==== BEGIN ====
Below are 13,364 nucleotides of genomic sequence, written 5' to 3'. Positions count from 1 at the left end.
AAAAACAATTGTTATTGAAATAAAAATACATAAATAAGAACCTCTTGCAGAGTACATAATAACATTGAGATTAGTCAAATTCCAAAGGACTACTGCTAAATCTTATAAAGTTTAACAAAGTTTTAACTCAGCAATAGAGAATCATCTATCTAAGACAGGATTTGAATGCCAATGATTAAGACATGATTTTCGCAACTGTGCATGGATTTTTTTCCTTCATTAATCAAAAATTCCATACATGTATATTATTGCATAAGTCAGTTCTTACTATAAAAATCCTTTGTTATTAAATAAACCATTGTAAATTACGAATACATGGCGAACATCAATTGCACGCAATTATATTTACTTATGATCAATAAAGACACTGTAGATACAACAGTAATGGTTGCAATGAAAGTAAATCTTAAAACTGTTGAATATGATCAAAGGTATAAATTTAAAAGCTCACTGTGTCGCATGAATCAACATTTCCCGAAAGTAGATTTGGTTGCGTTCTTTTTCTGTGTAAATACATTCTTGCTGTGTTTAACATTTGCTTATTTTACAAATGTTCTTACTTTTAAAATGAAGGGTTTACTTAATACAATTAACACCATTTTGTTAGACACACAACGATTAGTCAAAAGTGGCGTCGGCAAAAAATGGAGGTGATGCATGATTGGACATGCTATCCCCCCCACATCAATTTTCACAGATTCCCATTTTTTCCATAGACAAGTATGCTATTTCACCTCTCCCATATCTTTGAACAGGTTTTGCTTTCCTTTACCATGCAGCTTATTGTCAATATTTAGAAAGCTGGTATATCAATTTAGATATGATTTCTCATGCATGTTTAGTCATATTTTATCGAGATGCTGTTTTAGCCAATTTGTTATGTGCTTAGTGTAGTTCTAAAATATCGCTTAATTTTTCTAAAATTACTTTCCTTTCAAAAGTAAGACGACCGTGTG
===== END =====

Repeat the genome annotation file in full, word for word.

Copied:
Below are 13,364 nucleotides of genomic sequence, written 5' to 3'. Positions count from 1 at the left end.
AAAAACAATTGTTATTGAAATAAAAATACATAAATAAGAACCTCTTGCAGAGTACATAATAACATTGAGATTAGTCAAATTCCAAAGGACTACTGCTAAATCTTATAAAGTTTAACAAAGTTTTAACTCAGCAATAGAGAATCATCTATCTAAGACAGGATTTGAATGCCAATGATTAAGACATGATTTTCGCAACTGTGCATGGATTTTTTTCCTTCATTAATCAAAAATTCCATACATGTATATTATTGCATAAGTCAGTTCTTACTATAAAAATCCTTTGTTATTAAATAAACCATTGTAAATTACGAATACATGGCGAACATCAATTGCACGCAATTATATTTACTTATGATCAATAAAGACACTGTAGATACAACAGTAATGGTTGCAATGAAAGTAAATCTTAAAACTGTTGAATATGATCAAAGGTATAAATTTAAAAGCTCACTGTGTCGCATGAATCAACATTTCCCGAAAGTAGATTTGGTTGCGTTCTTTTTCTGTGTAAATACATTCTTGCTGTGTTTAACATTTGCTTATTTTACAAATGTTCTTACTTTTAAAATGAAGGGTTTACTTAATACAATTAACACCATTTTGTTAGACACACAACGATTAGTCAAAAGTGGCGTCGGCAAAAAATGGAGGTGATGCATGATTGGACATGCTATCCCCCCCACATCAATTTTCACAGATTCCCATTTTTTCCATAGACAAGTATGCTATTTCACCTCTCCCATATCTTTGAACAGGTTTTGCTTTCCTTTACCATGCAGCTTATTGTCAATATTTAGAAAGCTGGTATATCAATTTAGATATGATTTCTCATGCATGTTTAGTCATATTTTATCGAGATGCTGTTTTAGCCAATTTGTTATGTGCTTAGTGTAGTTCTAAAATATCGCTTAATTTTTCTAAAATTACTTTCCTTTCAAAAGTAAGACGACCGTGTG